Content Marketing and the Sales Process: How to Squash Buyer Objections
The most challenging part of the sales process is overcoming buyer objections. For every great feature and benefit you mention to them, prospects seem to find two or three objections to throw at you. You could try to persuade them with verbal gymnastics or you could hand them a new case study your company published that deals with their exact concerns.
How Content In the Sales Process Looks
Content should be included in every step of your sales process. In the early stages of the sales process, you will want to provide educational content to your prospects. Educational content comes in the form of:
- Blog posts
- How-to Guides
As they show more interest in your products or services, the type of content you share with your prospects should change. At this point, you can introduce:
- Product videos
- Product demos
Once they have been in contact with your sales team and have started to raise objections about your product, this is the perfect opportunity to provide:
- Case studies relevant to your prospects’ business
- Proof of ROI across your entire customer base
For Best Results, Start with Your Sales Team
Your sales team will have the best information to give you regarding gaps in the sales process. By being in the trenches day in and day out, they are a wealth of information regarding where the sales process is slowing down. If they’re the ones constantly facing the objections, you need to find out what those objections are and equip them with the right content.
To make it easier, here are a few questions you should ask them to determine your content needs:
- How much time do you spend educating on higher level issues vs. discussing product specific features and benefits?
- What are the specific knowledge gaps between you and your prospects?
- What are the most common objections that you face during the sales process?
- What have you said to prospective customers to help them move from objections into buying?
The data gathered from these questions can then be mapped into your sales content process. A major thing to look out for here is in the first question. If your sales team is constantly starting at the beginning and their leads have little to no idea about the bigger picture of your product, it’s time to start creating more early sales process content.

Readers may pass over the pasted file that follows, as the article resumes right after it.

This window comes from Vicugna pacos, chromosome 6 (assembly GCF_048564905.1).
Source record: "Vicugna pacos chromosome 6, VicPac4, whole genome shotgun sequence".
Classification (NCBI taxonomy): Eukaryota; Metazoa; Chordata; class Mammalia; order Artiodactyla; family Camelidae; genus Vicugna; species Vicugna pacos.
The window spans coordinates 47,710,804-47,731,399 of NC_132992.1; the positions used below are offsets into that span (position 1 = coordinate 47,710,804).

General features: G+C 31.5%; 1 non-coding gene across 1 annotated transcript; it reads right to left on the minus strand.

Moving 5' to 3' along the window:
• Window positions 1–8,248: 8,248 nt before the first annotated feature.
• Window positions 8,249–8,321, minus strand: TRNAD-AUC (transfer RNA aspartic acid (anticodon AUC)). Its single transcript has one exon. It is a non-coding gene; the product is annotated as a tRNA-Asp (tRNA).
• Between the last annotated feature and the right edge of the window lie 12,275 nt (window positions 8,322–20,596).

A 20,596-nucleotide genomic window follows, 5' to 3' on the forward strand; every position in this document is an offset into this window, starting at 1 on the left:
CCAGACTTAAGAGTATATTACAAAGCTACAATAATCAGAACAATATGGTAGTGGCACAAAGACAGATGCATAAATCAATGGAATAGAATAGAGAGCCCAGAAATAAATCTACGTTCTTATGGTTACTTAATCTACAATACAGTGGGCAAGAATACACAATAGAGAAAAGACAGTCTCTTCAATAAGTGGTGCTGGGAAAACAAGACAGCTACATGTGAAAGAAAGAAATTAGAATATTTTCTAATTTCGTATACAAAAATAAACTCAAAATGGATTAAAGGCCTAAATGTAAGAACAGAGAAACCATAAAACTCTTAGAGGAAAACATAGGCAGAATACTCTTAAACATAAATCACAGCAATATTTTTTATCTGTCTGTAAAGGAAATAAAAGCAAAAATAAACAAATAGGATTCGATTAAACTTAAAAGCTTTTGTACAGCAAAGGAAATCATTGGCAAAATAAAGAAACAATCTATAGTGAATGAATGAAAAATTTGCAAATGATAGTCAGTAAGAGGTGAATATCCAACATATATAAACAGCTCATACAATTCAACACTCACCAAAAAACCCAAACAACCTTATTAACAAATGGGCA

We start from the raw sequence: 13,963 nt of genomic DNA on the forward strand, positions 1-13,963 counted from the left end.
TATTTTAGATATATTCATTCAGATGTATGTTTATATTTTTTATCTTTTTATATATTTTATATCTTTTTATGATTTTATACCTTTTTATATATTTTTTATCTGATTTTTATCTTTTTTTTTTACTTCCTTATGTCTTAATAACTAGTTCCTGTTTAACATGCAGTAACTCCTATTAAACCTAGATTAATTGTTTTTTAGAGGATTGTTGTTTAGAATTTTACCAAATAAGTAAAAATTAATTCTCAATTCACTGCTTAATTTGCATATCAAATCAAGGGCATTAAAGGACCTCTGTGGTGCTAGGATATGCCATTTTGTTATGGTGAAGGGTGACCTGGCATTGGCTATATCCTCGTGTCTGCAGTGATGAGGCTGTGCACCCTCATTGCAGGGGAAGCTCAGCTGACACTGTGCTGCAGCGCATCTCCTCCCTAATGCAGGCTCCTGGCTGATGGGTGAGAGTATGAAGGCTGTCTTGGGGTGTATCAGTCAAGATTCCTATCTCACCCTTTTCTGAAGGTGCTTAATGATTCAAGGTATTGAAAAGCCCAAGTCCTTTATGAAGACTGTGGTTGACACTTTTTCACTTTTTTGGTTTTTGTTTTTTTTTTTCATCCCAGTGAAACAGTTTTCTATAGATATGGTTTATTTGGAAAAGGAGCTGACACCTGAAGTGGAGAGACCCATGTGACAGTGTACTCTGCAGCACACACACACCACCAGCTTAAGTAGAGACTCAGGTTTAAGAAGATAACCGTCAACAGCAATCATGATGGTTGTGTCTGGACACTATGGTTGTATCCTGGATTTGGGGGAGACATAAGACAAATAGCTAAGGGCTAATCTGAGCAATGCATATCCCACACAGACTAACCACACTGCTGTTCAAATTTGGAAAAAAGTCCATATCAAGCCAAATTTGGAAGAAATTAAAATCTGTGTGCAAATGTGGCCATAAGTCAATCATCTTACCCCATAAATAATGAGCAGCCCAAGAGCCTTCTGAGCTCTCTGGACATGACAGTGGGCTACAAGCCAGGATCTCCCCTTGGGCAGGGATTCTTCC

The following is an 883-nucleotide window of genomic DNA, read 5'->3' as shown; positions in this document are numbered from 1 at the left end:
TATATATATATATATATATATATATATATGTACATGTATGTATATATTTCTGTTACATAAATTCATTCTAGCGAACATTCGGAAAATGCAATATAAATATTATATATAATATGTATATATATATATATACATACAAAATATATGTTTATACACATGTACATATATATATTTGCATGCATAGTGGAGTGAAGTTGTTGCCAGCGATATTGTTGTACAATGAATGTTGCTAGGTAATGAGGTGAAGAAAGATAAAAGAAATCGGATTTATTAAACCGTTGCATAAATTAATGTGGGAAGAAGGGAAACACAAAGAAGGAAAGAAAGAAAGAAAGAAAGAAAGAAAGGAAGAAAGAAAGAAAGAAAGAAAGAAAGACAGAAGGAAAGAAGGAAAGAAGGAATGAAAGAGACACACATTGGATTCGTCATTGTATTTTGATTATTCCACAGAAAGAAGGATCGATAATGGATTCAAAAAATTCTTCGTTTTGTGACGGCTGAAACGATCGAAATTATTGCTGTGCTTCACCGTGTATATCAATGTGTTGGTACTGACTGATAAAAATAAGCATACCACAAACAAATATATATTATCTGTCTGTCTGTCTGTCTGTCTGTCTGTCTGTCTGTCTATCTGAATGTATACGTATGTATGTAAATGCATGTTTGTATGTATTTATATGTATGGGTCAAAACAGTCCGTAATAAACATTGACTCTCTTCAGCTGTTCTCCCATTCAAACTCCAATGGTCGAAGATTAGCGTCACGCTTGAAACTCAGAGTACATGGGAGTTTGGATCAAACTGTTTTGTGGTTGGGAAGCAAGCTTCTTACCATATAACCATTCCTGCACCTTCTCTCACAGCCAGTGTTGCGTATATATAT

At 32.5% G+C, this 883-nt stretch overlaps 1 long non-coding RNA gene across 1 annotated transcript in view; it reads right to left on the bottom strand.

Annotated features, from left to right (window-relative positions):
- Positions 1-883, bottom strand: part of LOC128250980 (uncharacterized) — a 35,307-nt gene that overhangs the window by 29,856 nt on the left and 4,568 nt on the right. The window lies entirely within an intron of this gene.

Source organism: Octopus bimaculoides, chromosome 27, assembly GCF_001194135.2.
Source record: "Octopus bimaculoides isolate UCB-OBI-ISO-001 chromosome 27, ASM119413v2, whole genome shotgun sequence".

Content Can Save Your Sales Process
Don’t miss this point: If you really want to crush objections to your products, educating your prospects will do more to help you and your sales team than any latest and greatest sales trick.
Prospects are human. They waver, they hem and haw, they doubt, and they are holding on to their wallets more tightly than ever. Content sets them straight, helps them take the leap of faith, and ultimately, shows them that the money they invest will provide a significant return on investment.
Content: An Investment in Long Term Customer Satisfaction
So, you might think that if your sales team is closing deals, you have no need for content. After all, why fix something if your team is meeting their quotas and cash is coming in?
Retention. That’s why.
If you have ever had to deal with clients who keep on coming back to you with lingering doubts about their decision, you will know exactly what I’m talking about. You constantly have to go back to square one, educating them on the big picture. And then, it happens. They cancel their subscription, they return the product, or they don’t renew their contract. You have lost all that time spent counseling them.
But imagine if that customer was secured by educating them completely and getting them sold on your product through whitepapers, case studies and product demos. Your retention rates would soar and you would have much more time to spend creating even more content for the sales process.
Have you started to implement content into your sales process? What results have you seen? Leave a comment below!